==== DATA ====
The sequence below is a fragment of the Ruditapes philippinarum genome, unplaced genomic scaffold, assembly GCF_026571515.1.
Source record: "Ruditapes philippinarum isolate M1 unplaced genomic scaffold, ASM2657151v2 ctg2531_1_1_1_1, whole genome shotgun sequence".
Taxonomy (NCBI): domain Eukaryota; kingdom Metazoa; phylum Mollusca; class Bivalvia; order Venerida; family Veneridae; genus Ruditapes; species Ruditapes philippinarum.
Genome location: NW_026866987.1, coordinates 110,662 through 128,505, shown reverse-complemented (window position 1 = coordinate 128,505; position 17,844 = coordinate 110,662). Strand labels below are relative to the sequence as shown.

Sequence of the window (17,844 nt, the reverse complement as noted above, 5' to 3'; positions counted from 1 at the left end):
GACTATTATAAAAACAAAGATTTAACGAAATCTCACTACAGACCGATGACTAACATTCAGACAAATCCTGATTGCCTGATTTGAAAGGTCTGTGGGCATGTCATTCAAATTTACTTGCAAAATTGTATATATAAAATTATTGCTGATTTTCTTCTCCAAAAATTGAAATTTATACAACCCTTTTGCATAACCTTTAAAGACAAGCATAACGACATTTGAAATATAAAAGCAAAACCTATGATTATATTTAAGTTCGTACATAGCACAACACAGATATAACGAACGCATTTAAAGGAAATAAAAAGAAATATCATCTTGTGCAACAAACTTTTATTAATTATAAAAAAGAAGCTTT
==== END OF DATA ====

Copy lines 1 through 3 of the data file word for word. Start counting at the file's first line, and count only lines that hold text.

The sequence below is a fragment of the Ruditapes philippinarum genome, unplaced genomic scaffold, assembly GCF_026571515.1.
Source record: "Ruditapes philippinarum isolate M1 unplaced genomic scaffold, ASM2657151v2 ctg2531_1_1_1_1, whole genome shotgun sequence".
Taxonomy (NCBI): domain Eukaryota; kingdom Metazoa; phylum Mollusca; class Bivalvia; order Venerida; family Veneridae; genus Ruditapes; species Ruditapes philippinarum.